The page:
Unlike ordinary particles, Dust is conscious. It falls from the sky and is attracted to people (especially adults) and objects made by people. This makes it of great interest to the Church, which believes that it may be the physical manifestation of Original Sin. It is later learnt that Dust actually confers consciousness, knowledge and wisdom, and that Dust is formed when matter becomes conscious. This allows creatures who have the ability to see dust to identify other sentient and intelligent creatures. An example of this is when the mulefa are able to distinguish Mary Malone as an intelligent being, because of the dust surrounding her, when compared to the other animals in the mulefa's world.
Dust is also the thing that allows all "magic" to be done in the worlds. Those beings that can understand Dust by looking at it can also see the truth in things and are able to change things by getting into a certain state of consciousness. An example would be the panserbjørne, who are able to see the truth in all things and therefore cannot be tricked unless they become like humans. There are also the witches who understand Dust on such a level that they can use it to make them fly, cast "spells", make themselves unnoticed, and many other things.
Dust is also the thing that connects humans to their dæmons. This being is actually somewhat of a soul that can talk and is in the form of an animal. It sends the Dust to the human to allow the human consciousness. Even in worlds that don't have apparent dæmons, they still exist, though they typically do not take the form of animals. In some other worlds one's dæmon is one's silent consciousness in the back of one's head, that other voice that confers intuition. If the bond between a child and their dæmon is severed (as through Intercision), both the child and the dæmon typically die, though not always, and rarely immediately. If the separation occurs after Dust has settled on the person (that is, after he or she has reached adolescence), the person simply becomes a lifeless shell.
It is Dust that provides the answers given by the alethiometer, the I Ching system of divination and also the computer that Dr Mary Malone creates in order to communicate directly with these particles by using one's consciousness.
Dust has various names among the various different worlds within the trilogy. Dust was previously known (in Lyra Belacqua's universe) as Rusakov particles after their discoverer, Boris Mikhailovitch Rusakov. It is known also as Shadows in our world (Pullman relates Dust to Dark Matter), and the mulefa's word sraf accompanied by a leftward flick of the trunk (or arm for humans).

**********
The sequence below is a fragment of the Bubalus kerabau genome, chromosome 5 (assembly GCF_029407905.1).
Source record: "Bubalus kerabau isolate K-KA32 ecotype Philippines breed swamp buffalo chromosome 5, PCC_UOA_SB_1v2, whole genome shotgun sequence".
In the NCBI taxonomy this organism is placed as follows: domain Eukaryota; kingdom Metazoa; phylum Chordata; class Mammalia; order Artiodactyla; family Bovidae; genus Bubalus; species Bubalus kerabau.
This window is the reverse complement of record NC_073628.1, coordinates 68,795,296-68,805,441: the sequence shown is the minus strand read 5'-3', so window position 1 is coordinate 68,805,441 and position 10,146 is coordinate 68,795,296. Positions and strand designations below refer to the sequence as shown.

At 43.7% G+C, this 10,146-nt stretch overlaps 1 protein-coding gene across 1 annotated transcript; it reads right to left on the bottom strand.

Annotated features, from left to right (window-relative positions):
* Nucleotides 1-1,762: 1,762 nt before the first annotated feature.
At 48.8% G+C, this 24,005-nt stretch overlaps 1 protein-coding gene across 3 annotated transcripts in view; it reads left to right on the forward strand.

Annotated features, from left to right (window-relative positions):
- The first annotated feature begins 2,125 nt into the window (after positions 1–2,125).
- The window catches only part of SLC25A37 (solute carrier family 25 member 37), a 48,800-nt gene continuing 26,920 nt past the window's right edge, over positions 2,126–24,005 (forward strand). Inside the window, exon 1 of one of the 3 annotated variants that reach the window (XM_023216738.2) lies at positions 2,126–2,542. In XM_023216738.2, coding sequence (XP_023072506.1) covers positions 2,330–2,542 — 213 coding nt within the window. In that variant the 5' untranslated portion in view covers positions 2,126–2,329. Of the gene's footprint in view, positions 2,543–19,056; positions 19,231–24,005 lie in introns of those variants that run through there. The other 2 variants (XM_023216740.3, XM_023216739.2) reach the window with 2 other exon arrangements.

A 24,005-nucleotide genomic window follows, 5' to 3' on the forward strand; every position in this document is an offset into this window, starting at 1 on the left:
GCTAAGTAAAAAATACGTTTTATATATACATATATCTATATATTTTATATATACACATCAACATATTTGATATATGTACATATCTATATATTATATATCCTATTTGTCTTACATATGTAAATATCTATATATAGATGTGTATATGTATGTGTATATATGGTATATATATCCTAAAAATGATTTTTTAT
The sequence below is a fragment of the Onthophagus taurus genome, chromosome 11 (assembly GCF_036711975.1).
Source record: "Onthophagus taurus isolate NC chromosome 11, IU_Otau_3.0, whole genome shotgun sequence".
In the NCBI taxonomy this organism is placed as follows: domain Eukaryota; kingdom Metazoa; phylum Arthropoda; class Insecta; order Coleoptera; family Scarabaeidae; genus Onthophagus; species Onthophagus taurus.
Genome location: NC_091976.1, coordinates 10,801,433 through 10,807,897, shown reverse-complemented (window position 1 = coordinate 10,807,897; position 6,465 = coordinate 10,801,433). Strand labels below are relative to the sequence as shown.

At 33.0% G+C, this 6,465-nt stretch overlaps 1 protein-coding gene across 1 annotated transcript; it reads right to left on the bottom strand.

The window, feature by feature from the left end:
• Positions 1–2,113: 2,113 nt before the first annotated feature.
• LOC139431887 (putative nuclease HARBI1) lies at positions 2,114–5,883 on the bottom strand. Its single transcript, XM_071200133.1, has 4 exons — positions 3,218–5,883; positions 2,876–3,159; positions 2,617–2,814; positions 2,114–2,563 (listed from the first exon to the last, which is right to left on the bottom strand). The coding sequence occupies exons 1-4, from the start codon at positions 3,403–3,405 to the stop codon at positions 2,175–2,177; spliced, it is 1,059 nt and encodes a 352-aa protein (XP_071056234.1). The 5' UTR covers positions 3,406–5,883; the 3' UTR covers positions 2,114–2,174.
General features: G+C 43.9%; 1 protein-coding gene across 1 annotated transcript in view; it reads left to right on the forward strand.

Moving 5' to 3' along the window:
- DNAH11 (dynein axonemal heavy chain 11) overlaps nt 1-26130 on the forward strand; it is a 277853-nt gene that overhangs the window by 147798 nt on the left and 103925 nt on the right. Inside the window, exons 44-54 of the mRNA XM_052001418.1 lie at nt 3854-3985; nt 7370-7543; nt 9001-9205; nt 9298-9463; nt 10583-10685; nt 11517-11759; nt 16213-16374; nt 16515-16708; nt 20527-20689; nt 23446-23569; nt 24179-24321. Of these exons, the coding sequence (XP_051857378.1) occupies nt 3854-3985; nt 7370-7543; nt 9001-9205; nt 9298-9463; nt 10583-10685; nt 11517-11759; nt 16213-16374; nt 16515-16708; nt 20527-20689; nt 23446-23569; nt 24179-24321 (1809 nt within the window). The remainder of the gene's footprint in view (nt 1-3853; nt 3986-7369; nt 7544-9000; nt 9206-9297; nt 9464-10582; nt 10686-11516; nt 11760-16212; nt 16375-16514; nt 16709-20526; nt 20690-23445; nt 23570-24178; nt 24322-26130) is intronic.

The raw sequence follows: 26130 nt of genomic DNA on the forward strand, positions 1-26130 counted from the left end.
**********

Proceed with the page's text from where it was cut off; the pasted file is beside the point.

Angels are formed when Dust condenses. Even The Authority came into being this way. However, Angels are not in reality the human-like figures they appear to be. They are the physical manifestation of spirit making something 'be'. Dust is discovered, by Dr. Malone, to actually be Angels and consciousness. Because consciousness is the thing that makes us "sin", it can (in theory) be seen as original sin. This is the point of view seen by the Magisterium, and therefore they seek to destroy it. However, they fail to see what the full repercussions of this would be, as they are ignorant to the true nature of Dust. Eliminating it would mark the end consciousness, and would most certainly lead to the quick destruction of all worlds with conscious life in the multiverse.
There is a story in Genesis in which God creates Adam and Eve from dust, and in the first book of this series, Northern Lights, Lord Asriel shows the Bible to Lyra: "In the sweat of thy face shalt thou eat bread, till thou return unto the ground; for out of it wast thou taken: for dust thou art, and unto dust shalt thou return". Asriel also says that some Church societies argue that it should not be "'and unto dust shalt thou return,'" but, "'and thou shalt be subject to dust.'" In chapter 12 verse 1, the letter to the Hebrews says, "“let us throw off everything that hinders us, and the sin that clings (entangles us) so closely”. It may also be interesting to note that in the Paradiso by Dante Alighieri, pp.11-12 'Dust' is used in reference to the Human Body: "And even as the soul within your dust..." Beatrice tells Dante that just as the soul distributes its power throughout the physical body, where it is differentiated according to the part that receives it, so too is the power of God distributed throughout the Heavenly Spheres and the undifferentiated power of God becomes differentiated when it combines with the qualities associated to the Spheres,(Theologians for the Sun, Contemplatives for Saturn, etc.) creating a "mingled virtue".